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When you say midships are you talking the cockpit ot the mast area on the foredeck? I am conflicted about my tack line. I understand starting to douse by blanketing with the main but if I had let the tack run free , how do I gather the socked sail onto the deck? Pull with the lazy sheet? Seems to me that cleating the tack line in the bow might be easier dousing but would sacrifice cockpit control of the tack while sailing. Could I get both by putting a knot in the tack line limiting run out to 10 or 15' which would let me still control the dousing process with the tack line and the sock control line?
I run downwind and sheet the spinnaker in just enough that the clew is near the shrouds.

I then walk forward and release the tackline (which runs through a small block to my forward docking cleat, but it doesn't matter if you have it run back).

The spinnaker is now completely depowered and hanging behind the main near the shrouds.

I walk back to the shrouds and untie the sock dousing line from the midships docking cleat. I sit on the coach house by the mast and pull down the sock.

The bottom of the sock is now in my hands and I'm sitting on the coach roof. I stand up and release the halyard. I control the halyard and guide the sock onto the foredeck in a pile.

easy-peasy and very controlled. No rushing about or standing in precarious positions.
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Old 21-11-2015, 13:07   #28
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Re: Starting with an Asymmetric Spinnaker

I was totally comfortable until I got to "if you free the tack line with the sail still attached, you risk going kite sailing." That seemed to contradict
"I then walk forward and release the tack line ..." Everything made sense until this. Did you mean do not release the tack line until AFTER the sail is backwinded i.e. is hanging limp?
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Old 21-11-2015, 14:06   #29
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Re: Starting with an Asymmetric Spinnaker

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I was totally comfortable until I got to "if you free the tack line with the sail still attached, you risk going kite sailing." That seemed to contradict
"I then walk forward and release the tack line ..." Everything made sense until this. Did you mean do not release the tack line until AFTER the sail is backwinded i.e. is hanging limp?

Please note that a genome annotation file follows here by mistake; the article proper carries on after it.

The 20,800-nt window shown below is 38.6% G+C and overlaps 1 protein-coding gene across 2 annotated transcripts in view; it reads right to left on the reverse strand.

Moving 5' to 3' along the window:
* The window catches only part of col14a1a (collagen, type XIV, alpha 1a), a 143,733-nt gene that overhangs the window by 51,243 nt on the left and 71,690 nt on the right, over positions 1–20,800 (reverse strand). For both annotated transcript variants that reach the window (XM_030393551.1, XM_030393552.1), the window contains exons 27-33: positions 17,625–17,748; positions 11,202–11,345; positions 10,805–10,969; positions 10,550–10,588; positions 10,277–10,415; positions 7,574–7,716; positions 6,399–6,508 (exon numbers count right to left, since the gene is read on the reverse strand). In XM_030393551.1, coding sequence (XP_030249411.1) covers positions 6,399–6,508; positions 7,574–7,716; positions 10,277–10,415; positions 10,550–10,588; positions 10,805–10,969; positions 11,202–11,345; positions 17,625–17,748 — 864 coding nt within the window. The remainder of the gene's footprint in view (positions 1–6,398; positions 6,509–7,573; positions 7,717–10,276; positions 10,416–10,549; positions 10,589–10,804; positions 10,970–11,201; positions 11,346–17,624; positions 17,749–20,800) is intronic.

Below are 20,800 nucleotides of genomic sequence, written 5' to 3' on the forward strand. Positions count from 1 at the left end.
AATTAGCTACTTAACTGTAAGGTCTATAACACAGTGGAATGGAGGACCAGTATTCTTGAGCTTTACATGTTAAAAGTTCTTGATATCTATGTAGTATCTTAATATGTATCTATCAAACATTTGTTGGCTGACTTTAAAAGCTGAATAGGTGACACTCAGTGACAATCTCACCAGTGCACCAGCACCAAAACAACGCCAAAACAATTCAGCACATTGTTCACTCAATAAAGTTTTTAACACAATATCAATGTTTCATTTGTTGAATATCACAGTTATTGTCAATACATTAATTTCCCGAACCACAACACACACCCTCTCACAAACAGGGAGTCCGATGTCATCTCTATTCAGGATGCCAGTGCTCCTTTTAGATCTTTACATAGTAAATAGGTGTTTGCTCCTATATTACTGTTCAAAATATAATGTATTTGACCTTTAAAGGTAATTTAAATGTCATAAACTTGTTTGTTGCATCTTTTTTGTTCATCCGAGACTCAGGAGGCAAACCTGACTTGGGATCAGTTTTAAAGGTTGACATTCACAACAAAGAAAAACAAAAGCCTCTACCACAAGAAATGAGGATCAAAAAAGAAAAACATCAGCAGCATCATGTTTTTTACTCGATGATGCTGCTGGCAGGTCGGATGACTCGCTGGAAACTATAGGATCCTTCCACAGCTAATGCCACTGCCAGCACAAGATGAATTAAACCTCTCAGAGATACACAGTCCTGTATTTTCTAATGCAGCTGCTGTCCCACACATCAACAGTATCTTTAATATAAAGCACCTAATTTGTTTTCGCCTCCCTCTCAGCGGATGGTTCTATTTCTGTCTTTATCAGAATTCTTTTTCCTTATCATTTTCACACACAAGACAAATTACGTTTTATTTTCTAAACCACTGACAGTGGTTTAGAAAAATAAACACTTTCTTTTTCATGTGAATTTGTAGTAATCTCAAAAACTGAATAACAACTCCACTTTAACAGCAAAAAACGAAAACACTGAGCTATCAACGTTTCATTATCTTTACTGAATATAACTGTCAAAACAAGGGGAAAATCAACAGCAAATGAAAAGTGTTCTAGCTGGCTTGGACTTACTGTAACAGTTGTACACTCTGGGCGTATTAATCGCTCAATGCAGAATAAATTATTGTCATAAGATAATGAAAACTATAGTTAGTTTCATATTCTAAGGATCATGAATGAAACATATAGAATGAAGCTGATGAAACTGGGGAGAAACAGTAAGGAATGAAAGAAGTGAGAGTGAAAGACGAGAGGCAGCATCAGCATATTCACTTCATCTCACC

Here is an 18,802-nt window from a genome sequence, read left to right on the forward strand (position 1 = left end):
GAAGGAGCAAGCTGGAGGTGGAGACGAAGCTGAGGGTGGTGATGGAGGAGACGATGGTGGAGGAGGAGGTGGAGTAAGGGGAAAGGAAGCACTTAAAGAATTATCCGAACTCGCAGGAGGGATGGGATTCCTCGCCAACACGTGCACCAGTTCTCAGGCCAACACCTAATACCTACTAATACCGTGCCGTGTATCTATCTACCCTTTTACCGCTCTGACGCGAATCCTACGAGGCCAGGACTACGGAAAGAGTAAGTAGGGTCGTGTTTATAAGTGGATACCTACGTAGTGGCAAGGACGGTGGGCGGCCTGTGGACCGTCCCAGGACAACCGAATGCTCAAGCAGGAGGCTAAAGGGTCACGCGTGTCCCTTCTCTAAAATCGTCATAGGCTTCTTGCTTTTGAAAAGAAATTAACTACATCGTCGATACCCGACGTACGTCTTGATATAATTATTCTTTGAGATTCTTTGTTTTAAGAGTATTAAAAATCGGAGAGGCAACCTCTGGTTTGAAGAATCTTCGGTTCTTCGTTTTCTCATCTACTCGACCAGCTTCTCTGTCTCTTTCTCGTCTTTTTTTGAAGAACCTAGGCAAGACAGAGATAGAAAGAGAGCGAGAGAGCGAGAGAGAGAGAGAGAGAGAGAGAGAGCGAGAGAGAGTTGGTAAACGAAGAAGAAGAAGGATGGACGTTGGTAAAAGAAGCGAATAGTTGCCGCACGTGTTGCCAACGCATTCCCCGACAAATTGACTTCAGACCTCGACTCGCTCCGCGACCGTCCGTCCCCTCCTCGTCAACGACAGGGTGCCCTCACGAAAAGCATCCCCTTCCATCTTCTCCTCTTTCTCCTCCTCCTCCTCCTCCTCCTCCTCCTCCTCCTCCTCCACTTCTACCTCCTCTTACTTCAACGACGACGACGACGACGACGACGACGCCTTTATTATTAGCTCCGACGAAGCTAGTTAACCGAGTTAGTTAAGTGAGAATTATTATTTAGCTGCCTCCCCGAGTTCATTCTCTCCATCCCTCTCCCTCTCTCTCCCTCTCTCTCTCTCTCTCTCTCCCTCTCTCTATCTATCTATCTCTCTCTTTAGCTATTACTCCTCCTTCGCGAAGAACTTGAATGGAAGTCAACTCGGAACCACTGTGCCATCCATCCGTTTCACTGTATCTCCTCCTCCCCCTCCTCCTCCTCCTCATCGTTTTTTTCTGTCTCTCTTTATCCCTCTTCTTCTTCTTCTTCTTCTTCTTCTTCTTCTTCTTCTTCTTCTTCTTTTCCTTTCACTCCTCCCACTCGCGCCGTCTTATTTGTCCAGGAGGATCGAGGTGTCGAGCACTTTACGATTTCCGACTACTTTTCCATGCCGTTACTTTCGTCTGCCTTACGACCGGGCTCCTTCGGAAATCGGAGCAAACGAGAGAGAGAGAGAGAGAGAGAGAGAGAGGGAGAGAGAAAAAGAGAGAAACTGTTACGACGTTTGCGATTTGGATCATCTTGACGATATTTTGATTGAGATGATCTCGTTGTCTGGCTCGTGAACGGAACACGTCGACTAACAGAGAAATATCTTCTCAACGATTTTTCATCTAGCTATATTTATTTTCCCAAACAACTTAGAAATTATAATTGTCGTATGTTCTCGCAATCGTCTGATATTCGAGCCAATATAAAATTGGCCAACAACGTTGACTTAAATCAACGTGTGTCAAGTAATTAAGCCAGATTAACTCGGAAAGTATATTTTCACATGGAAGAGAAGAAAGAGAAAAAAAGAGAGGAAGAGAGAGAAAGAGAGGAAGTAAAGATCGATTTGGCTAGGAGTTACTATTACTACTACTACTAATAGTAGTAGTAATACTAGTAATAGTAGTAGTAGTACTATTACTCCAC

If you free the tack line and it doesn't run out you can go kite sailing.

If your tack line is short and attached to the bow mooring cleat, you could walk forward, as someone suggested, to free the short tack line it should run out OK. But if you have snap shackle on the tack line and can reach it, to pull a string and release it, it's a little bit better way. However releasing a short line should be fine but the line will be hanging on the end and probably going in the water on retrieval which may not matter.

If your tack line runs back to the cockpit through a jammer, so you can adjust the luff tension from there, using say 20' or 30' of line (8mm depending?) it is unlikely to run out without snagging, and even if not snagging, the kite will likely be flying in the air, kite sailing, before the line runs out. Then you have to let the halyard run out to get under control. Rigged that way it is definitely better to release a snap shackle on the tack. I know from trying it 30 years ago, when I knew even less than I know now.
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Old 21-11-2015, 14:13   #30
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Re: Starting with an Asymmetric Spinnaker

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I run downwind and sheet the spinnaker in just enough that the clew is near the shrouds.

I then walk forward and release the tackline (which runs through a small block to my forward docking cleat, but it doesn't matter if you have it run back).

The spinnaker is now completely depowered and hanging behind the main near the shrouds.

I walk back to the shrouds and untie the sock dousing line from the midships docking cleat. I sit on the coach house by the mast and pull down the sock.

The bottom of the sock is now in my hands and I'm sitting on the coach roof. I stand up and release the halyard. I control the halyard and guide the sock onto the foredeck in a pile.

easy-peasy and very controlled. No rushing about or standing in precarious positions.
+1.
Exactly the method I use.